Simeon the Great ruled over Bulgaria from 893 to 927. His successful campaigns against the Byzantines, Magyars and Serbs made Bulgaria the most powerful state in contemporary Eastern Europe.
During his rule, Bulgaria covered the territory between the Aegean, the Adriatic and the Black Sea. His capital was said to rival Constantinople. The newly independent Bulgarian Orthodox Church became the first new patriarchate outside the Classical world, and Bulgarian translations of Christian texts spread all over the Slavic region. Halfway through his reign, Simeon assumed the title of Emperor or Tzar, having previously been a Prince.
His reign, which was a period of unmatched cultural prosperity and enlightenment for Bulgaria, is called the Golden Age of Bulgarian culture.
At the same site, archaeologists also unearthed a trench behind the fortified walls, showing that Bulgarian military strategists employed the fort-building techniques used by the emperors of the Roman Empire.
Largest Neolithic Settlement in Northern Europe Uncovered
Our final story is from England, where archaeologists working near Stonehenge have uncovered what they believe is the largest Neolithic settlement ever discovered in Northern Europe. It dates from around the time of the construction of Stonehenge, about 2600 to 2500 BC.
Remains of an estimated three hundred houses apparently used by the builders of Stonehenge are believed to be underground at Durrington about two miles from the famous stone rings. Ten have already been excavated.
According to Professor Mike Parker Pearson of Sheffield University, the most exciting part of the discovery is realizing just how big the village is. Allowing four people per house, Pearson estimates there could have been room for more than 2,000 people. Analysis of the houses has also showed that some were higher in status than others, providing the first evidence for social differences and hierarchy at the time of Stonehenge.
The settlement is buried beneath the bank of Durrington Walls, a great circular ditched enclosure. Geophysical survey and excavation work have revealed that separate work gangs constructed the ditch and bank, probably in large sections. A find of dozens of antler picks in one section of ditch gives some idea of the size of these work parties.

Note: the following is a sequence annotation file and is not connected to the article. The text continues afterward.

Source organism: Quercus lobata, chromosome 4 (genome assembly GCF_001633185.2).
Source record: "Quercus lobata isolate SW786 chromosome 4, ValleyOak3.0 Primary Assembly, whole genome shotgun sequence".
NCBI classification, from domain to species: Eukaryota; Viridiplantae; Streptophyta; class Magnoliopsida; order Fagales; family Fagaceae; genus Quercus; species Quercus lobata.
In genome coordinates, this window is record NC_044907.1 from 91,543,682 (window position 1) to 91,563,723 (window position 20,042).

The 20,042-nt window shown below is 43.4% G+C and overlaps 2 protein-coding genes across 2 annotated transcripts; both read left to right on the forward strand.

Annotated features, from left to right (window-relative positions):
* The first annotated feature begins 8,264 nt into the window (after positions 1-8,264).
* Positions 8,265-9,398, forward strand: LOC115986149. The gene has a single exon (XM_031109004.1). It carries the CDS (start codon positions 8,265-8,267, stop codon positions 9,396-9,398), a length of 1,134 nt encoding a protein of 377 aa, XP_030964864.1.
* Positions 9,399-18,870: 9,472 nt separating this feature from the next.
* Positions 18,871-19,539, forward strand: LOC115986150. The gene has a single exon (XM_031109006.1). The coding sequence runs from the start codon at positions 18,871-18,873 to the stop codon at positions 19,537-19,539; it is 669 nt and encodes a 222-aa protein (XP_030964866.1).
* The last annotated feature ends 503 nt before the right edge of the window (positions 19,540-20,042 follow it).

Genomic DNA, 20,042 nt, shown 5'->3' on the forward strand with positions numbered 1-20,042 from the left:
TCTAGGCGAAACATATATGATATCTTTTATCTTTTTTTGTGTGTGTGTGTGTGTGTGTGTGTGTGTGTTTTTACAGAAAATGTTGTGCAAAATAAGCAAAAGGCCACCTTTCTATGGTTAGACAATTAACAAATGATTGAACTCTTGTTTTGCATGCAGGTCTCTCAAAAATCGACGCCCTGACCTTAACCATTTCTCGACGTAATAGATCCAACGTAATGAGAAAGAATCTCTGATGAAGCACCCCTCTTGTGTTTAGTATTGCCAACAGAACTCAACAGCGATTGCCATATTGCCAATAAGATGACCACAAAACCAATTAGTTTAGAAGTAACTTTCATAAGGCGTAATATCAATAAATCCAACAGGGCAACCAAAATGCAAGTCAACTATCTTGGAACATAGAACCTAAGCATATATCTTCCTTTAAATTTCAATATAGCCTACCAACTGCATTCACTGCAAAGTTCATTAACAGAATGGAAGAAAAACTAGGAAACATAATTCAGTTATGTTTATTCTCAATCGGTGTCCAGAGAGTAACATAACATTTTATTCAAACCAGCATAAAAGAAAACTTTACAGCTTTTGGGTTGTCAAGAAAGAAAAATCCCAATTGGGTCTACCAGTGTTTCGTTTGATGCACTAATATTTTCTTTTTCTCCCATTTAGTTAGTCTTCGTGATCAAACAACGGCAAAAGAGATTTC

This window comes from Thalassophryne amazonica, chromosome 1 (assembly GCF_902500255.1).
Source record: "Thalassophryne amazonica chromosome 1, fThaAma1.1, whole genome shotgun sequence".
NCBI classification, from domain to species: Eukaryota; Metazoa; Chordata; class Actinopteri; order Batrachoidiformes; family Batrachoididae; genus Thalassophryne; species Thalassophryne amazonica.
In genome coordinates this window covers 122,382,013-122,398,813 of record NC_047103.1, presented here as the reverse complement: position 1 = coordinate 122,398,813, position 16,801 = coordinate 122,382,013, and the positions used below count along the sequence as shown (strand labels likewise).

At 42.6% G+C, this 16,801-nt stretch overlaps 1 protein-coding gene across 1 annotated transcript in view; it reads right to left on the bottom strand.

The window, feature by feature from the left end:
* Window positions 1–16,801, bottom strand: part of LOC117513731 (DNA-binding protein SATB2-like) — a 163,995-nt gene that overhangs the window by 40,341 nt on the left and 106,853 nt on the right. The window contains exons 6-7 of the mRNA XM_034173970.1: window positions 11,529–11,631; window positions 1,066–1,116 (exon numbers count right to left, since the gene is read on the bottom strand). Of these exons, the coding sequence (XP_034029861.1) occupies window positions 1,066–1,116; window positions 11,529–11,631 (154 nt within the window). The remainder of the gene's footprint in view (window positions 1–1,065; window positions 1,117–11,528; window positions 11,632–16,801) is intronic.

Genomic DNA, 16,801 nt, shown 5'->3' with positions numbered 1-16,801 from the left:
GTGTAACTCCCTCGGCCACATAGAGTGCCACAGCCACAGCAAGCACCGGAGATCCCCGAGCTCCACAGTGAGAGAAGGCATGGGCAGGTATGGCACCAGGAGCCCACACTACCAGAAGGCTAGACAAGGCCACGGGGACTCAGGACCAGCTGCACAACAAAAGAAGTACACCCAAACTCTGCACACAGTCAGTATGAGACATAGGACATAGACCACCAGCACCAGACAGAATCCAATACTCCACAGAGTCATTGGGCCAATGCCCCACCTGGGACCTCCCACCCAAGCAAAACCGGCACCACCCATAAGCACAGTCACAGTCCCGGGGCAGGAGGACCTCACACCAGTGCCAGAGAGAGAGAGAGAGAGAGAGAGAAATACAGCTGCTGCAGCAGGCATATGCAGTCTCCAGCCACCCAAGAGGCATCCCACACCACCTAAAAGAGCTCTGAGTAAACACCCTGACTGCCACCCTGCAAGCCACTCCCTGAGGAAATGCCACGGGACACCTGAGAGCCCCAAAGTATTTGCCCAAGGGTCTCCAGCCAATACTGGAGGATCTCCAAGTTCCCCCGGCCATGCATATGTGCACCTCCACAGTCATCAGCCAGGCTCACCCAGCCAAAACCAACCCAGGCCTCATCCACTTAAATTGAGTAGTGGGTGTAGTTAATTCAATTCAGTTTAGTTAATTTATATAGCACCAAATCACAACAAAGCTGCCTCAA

The number of antler picks left in the bottom of one section suggests a minimum team size of 200. If all twenty-two sections of the ditch were dug at the same time, thousands could have been working.
This evidence sheds new light on how Neolithic people organized themselves to build mega-structures. Pearson believes that groups of about two hundred to four hundred people worked under a clan head. In this interpretation, each group was responsible for completing individual sections of the overall monument.
Cow and pig bones found on the site suggest that people were coming into the area on a seasonal basis. They apparently were not doing basic daily chores such as grinding grain or raising animals, since no piglets or calves were found. Evidence indicates that livestock was brought in.
The team has also found a piece of chalk with cut marks that Pearson believes were made by a copper axe. Copper-working in neighboring parts of mainland Europe dates back to 3000 BC, but this would be the first evidence from Britain before 2400 BC. This hypothesis also is supported by the almost total absence of stone or flint axes in the village.
The current excavations near Stonehenge began four years ago and are part of a ten year project.
That wraps up the news for this week!
For more stories and daily news updates, visit Archaeologica on the World Wide Web at www.archaeologica.org , where all the news is history!
I'm Laura Kelley and I'll see you next week!